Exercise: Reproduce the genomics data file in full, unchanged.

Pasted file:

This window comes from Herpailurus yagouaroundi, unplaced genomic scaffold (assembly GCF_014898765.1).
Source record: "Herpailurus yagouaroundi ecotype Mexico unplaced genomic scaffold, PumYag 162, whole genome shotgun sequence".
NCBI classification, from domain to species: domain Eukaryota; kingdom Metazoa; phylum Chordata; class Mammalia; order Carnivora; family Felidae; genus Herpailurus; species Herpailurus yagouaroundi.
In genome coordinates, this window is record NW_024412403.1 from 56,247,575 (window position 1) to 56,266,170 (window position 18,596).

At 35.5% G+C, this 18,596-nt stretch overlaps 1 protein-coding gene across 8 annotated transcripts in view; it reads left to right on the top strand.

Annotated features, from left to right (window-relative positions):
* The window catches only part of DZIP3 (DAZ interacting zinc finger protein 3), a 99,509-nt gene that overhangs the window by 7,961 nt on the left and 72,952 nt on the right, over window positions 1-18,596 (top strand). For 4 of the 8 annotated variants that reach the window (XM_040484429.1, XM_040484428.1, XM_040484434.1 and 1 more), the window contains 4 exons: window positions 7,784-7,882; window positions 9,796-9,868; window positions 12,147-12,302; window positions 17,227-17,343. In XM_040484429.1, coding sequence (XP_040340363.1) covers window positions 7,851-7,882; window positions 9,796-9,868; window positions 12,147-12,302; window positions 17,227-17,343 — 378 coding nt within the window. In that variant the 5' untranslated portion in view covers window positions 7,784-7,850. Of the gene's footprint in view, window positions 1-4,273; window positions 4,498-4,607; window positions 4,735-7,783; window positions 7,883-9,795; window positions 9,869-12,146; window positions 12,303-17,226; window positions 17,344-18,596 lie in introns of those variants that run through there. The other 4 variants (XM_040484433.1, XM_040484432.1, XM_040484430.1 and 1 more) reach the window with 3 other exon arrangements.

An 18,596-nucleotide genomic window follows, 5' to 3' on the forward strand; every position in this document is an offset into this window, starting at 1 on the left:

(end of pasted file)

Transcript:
This window comes from Herpailurus yagouaroundi, unplaced genomic scaffold (assembly GCF_014898765.1).
Source record: "Herpailurus yagouaroundi ecotype Mexico unplaced genomic scaffold, PumYag 162, whole genome shotgun sequence".
NCBI classification, from domain to species: domain Eukaryota; kingdom Metazoa; phylum Chordata; class Mammalia; order Carnivora; family Felidae; genus Herpailurus; species Herpailurus yagouaroundi.
In genome coordinates, this window is record NW_024412403.1 from 56,247,575 (window position 1) to 56,266,170 (window position 18,596).

At 35.5% G+C, this 18,596-nt stretch overlaps 1 protein-coding gene across 8 annotated transcripts in view; it reads left to right on the top strand.

Annotated features, from left to right (window-relative positions):
* The window catches only part of DZIP3 (DAZ interacting zinc finger protein 3), a 99,509-nt gene that overhangs the window by 7,961 nt on the left and 72,952 nt on the right, over window positions 1-18,596 (top strand). For 4 of the 8 annotated variants that reach the window (XM_040484429.1, XM_040484428.1, XM_040484434.1 and 1 more), the window contains 4 exons: window positions 7,784-7,882; window positions 9,796-9,868; window positions 12,147-12,302; window positions 17,227-17,343. In XM_040484429.1, coding sequence (XP_040340363.1) covers window positions 7,851-7,882; window positions 9,796-9,868; window positions 12,147-12,302; window positions 17,227-17,343 — 378 coding nt within the window. In that variant the 5' untranslated portion in view covers window positions 7,784-7,850. Of the gene's footprint in view, window positions 1-4,273; window positions 4,498-4,607; window positions 4,735-7,783; window positions 7,883-9,795; window positions 9,869-12,146; window positions 12,303-17,226; window positions 17,344-18,596 lie in introns of those variants that run through there. The other 4 variants (XM_040484433.1, XM_040484432.1, XM_040484430.1 and 1 more) reach the window with 3 other exon arrangements.

An 18,596-nucleotide genomic window follows, 5' to 3' on the forward strand; every position in this document is an offset into this window, starting at 1 on the left: